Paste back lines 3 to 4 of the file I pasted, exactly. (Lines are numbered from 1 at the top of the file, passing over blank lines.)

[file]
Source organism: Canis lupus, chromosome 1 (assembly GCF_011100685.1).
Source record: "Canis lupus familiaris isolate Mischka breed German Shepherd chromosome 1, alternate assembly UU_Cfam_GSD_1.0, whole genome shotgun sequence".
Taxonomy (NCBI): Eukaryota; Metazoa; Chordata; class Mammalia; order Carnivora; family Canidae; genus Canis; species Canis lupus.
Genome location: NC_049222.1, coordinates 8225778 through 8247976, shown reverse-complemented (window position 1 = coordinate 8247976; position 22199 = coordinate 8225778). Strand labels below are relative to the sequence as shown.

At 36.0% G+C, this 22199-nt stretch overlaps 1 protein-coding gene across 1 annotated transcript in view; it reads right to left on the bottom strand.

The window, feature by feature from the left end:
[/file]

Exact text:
Taxonomy (NCBI): Eukaryota; Metazoa; Chordata; class Mammalia; order Carnivora; family Canidae; genus Canis; species Canis lupus.
Genome location: NC_049222.1, coordinates 8225778 through 8247976, shown reverse-complemented (window position 1 = coordinate 8247976; position 22199 = coordinate 8225778). Strand labels below are relative to the sequence as shown.